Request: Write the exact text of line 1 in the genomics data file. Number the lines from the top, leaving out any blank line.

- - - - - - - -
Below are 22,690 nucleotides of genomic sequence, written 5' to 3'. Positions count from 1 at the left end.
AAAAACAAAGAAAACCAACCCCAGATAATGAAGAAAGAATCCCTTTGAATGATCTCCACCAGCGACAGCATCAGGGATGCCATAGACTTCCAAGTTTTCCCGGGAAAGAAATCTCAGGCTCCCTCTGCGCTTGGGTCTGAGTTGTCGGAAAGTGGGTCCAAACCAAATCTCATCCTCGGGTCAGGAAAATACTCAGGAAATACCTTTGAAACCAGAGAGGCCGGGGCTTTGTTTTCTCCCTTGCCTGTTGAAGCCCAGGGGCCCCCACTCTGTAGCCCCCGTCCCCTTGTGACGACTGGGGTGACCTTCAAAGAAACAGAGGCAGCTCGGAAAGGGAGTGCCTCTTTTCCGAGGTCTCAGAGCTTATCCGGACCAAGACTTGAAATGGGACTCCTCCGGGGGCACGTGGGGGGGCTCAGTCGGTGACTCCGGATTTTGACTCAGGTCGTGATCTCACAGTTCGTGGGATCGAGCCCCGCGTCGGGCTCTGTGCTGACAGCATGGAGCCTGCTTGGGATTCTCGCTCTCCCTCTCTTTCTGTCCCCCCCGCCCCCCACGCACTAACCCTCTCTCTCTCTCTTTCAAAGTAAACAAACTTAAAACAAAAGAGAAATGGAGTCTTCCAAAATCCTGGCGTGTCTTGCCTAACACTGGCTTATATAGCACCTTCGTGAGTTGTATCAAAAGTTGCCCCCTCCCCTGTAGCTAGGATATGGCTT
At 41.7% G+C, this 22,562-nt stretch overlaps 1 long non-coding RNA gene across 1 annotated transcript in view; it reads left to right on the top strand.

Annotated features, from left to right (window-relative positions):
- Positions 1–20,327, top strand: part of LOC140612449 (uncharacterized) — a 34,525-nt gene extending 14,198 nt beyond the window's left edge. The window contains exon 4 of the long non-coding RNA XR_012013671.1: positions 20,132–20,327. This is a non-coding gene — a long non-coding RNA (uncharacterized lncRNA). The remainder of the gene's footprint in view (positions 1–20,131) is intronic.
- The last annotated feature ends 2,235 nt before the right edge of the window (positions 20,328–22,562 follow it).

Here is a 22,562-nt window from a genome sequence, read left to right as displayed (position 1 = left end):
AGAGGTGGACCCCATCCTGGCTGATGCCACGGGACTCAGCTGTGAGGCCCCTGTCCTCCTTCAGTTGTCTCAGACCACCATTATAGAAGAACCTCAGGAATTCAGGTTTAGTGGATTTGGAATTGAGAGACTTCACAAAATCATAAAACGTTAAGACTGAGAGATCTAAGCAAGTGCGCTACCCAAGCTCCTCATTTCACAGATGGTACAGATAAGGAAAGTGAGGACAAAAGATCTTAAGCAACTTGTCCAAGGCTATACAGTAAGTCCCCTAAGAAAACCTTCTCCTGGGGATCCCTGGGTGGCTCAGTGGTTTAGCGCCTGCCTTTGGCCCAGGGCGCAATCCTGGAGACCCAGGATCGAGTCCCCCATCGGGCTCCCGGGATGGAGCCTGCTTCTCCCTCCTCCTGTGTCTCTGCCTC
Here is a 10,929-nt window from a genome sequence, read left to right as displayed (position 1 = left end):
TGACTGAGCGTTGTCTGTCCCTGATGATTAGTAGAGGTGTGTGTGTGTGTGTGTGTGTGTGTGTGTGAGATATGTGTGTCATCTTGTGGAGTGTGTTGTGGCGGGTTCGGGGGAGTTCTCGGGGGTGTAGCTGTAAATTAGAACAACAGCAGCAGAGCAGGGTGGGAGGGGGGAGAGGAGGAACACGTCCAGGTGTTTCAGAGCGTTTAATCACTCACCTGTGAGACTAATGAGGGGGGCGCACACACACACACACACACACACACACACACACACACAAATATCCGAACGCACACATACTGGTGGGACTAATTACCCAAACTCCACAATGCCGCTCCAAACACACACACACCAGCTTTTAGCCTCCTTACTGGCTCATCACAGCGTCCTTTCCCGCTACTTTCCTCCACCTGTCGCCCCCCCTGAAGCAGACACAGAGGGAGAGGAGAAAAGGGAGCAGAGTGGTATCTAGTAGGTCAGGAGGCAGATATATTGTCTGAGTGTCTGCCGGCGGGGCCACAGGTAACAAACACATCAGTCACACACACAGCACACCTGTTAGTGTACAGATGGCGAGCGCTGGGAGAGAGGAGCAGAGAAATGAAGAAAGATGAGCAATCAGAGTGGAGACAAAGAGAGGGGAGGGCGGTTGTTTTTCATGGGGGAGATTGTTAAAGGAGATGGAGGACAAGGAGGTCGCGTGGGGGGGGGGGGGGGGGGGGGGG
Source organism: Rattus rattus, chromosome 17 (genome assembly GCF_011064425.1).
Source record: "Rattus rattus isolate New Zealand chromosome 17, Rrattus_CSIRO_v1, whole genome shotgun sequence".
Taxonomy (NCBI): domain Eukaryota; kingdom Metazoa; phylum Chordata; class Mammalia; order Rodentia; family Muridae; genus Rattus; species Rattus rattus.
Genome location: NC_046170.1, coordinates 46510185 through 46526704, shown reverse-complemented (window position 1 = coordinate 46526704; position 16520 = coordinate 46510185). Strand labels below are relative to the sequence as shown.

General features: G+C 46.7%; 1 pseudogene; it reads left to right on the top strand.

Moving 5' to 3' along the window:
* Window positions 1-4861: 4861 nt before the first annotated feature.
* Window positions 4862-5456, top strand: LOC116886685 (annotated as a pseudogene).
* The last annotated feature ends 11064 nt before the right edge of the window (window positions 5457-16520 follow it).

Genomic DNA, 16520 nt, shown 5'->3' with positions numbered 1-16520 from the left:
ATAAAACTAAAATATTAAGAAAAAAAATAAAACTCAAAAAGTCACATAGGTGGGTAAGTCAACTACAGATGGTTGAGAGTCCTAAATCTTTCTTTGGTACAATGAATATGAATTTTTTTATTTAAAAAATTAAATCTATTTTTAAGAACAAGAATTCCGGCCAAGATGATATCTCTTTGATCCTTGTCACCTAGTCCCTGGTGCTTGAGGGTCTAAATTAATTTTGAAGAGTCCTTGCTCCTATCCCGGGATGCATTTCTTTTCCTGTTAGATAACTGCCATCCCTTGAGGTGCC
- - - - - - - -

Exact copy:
Below are 22,690 nucleotides of genomic sequence, written 5' to 3'. Positions count from 1 at the left end.